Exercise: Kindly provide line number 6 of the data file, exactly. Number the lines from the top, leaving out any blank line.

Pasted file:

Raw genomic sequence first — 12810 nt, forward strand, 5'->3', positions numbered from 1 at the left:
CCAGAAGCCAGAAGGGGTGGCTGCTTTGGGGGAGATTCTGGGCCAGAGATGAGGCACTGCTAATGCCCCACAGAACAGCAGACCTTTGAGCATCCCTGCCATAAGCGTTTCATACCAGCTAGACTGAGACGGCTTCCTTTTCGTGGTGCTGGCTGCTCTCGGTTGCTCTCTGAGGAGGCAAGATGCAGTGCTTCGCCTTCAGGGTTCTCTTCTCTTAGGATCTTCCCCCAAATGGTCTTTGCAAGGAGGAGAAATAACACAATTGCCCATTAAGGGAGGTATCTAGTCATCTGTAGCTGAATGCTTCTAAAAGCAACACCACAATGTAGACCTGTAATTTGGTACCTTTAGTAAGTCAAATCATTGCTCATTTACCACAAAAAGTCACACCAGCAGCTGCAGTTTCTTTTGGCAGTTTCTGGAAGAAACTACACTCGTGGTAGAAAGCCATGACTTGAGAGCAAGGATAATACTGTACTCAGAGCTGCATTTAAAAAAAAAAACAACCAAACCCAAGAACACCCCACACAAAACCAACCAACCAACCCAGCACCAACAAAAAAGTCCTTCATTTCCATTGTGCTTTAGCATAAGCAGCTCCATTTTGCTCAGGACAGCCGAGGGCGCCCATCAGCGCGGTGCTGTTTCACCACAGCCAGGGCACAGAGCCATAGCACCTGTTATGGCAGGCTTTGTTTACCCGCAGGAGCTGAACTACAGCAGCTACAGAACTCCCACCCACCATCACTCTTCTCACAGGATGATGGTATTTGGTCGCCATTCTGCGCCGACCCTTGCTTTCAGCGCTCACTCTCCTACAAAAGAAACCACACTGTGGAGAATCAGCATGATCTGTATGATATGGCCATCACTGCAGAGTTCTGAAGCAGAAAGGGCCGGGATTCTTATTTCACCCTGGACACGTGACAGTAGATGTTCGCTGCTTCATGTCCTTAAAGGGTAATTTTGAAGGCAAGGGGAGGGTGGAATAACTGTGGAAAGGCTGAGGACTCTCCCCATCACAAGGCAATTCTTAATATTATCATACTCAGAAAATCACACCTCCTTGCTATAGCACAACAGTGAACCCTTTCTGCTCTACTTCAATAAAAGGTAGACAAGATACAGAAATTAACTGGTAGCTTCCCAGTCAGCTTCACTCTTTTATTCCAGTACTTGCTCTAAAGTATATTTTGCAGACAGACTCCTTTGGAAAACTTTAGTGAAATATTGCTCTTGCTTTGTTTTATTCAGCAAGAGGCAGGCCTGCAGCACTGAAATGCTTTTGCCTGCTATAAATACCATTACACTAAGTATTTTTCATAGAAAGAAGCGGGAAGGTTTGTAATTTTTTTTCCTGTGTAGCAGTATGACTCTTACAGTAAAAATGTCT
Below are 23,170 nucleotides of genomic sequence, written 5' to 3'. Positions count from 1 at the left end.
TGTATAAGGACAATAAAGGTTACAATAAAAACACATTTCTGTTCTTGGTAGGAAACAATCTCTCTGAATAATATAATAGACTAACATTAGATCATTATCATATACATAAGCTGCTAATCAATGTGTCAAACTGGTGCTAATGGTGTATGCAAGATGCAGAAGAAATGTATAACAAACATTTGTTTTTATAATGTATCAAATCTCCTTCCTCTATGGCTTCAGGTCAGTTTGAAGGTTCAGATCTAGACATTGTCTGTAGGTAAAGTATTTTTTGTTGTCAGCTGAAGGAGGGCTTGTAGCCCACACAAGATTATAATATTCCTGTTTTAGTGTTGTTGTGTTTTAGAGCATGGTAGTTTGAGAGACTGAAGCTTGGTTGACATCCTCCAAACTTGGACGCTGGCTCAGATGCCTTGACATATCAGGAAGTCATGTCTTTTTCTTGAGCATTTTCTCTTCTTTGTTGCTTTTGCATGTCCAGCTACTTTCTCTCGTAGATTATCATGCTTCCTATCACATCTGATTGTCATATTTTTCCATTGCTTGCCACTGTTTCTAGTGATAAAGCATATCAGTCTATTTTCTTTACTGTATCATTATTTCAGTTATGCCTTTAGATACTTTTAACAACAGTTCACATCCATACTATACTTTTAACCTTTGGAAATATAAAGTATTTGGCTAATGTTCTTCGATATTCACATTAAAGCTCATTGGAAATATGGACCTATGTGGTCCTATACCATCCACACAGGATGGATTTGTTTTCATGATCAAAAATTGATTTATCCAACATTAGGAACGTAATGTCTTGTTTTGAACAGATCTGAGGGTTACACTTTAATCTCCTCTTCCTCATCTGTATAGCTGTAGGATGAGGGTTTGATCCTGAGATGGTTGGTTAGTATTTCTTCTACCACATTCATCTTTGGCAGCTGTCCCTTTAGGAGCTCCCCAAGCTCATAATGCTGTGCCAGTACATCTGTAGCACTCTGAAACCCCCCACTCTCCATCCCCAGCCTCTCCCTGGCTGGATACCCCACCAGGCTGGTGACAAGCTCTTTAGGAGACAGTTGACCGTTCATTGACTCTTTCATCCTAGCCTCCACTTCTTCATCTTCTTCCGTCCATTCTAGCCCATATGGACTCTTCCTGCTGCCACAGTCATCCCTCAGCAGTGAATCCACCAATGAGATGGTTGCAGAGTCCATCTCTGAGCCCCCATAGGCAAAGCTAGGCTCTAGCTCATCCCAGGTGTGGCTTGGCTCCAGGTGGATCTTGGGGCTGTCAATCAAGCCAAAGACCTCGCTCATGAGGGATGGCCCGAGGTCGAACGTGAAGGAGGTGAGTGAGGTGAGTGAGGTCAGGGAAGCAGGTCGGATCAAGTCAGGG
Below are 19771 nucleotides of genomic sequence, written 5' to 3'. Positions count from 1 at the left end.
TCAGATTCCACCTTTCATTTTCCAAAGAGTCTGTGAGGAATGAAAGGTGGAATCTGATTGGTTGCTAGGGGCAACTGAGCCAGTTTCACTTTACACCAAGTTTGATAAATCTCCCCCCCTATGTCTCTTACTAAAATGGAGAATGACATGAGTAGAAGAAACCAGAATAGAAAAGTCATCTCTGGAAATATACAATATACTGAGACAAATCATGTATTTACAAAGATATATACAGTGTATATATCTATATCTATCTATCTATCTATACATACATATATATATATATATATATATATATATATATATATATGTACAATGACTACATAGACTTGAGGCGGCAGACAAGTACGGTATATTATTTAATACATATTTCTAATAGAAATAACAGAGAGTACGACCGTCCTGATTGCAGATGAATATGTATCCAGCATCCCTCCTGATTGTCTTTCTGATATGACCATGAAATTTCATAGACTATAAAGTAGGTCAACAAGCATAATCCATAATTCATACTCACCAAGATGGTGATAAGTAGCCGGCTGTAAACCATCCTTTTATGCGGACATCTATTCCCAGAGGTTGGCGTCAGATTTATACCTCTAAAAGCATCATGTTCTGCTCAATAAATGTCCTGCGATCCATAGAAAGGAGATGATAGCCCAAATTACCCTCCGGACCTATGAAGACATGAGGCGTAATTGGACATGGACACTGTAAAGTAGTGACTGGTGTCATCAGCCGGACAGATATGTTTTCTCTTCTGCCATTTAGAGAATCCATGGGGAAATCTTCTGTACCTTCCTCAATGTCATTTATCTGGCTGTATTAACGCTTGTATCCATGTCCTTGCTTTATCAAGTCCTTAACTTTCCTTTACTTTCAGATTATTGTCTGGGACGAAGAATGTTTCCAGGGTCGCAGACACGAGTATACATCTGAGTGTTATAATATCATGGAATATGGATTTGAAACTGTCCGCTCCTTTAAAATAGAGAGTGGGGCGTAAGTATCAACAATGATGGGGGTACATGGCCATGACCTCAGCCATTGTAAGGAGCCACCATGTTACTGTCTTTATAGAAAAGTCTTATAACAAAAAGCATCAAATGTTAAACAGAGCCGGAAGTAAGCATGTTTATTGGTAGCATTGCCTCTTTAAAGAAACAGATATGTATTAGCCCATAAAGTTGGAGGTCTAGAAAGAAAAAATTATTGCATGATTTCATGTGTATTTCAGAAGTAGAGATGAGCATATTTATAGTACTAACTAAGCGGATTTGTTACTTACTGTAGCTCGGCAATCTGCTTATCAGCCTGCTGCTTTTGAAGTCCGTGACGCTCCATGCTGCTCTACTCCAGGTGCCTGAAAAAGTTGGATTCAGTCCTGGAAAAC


TCAGATTCCACCTTTCATTTTCCAAAGAGTCTGTGAGGAATGAAAGGTGGAATCTGATTGGTTGCTAGGGGCAACTGAGCCAGTTTCACTTTACACCAAGTTTGATAAATCTCCCCCCCTATGTCTCTTACTAAAATGGAGAATGACATGAGTAGAAGAAACCAGAATAGAAAAGTCATCTCTGGAAATATACAATATACTGAGACAAATCATGTATTTACAAAGATATATACAGTGTATATATCTATATCTATCTATCTATCTATACATACATATATATATATATATATATATATATATATATATATATGTACAATGACTACATAGACTTGAGGCGGCAGACAAGTACGGTATATTATTTAATACATATTTCTAATAGAAATAACAGAGAGTACGACCGTCCTGATTGCAGATGAATATGTATCCAGCATCCCTCCTGATTGTCTTTCTGATATGACCATGAAATTTCATAGACTATAAAGTAGGTCAACAAGCATAATCCATAATTCATACTCACCAAGATGGTGATAAGTAGCCGGCTGTAAACCATCCTTTTATGCGGACATCTATTCCCAGAGGTTGGCGTCAGATTTATACCTCTAAAAGCATCATGTTCTGCTCAATAAATGTCCTGCGATCCATAGAAAGGAGATGATAGCCCAAATTACCCTCCGGACCTATGAAGACATGAGGCGTAATTGGACATGGACACTGTAAAGTAGTGACTGGTGTCATCAGCCGGACAGATATGTTTTCTCTTCTGCCATTTAGAGAATCCATGGGGAAATCTTCTGTACCTTCCTCAATGTCATTTATCTGGCTGTATTAACGCTTGTATCCATGTCCTTGCTTTATCAAGTCCTTAACTTTCCTTTACTTTCAGATTATTGTCTGGGACGAAGAATGTTTCCAGGGTCGCAGACACGAGTATACATCTGAGTGTTATAATATCATGGAATATGGATTTGAAACTGTCCGCTCCTTTAAAATAGAGAGTGGGGCGTAAGTATCAACAATGATGGGGGTACATGGCCATGACCTCAGCCATTGTAAGGAGCCACCATGTTACTGTCTTTATAGAAAAGTCTTATAACAAAAAGCATCAAATGTTAAACAGAGCCGGAAGTAAGCATGTTTATTGGTAGCATTGCCTCTTTAAAGAAACAGATATGTATTAGCCCATAAAGTTGGAGGTCTAGAAAGAAAAAATTATTGCATGATTTCATGTGTATTTCAGAAGTAGAGATGAGCATATTTATAGTACTAACTAAGCGGATTTGTTACTTACTGTAGCTCGGCAATCTGCTTATCAGCCTGCTGCTTTTGAAGTCCGTGACGCTCCATGCTGCTCTACTCCAGGTGCCTGAAAAAGTTGGATTCAGTCCTGGAAAAC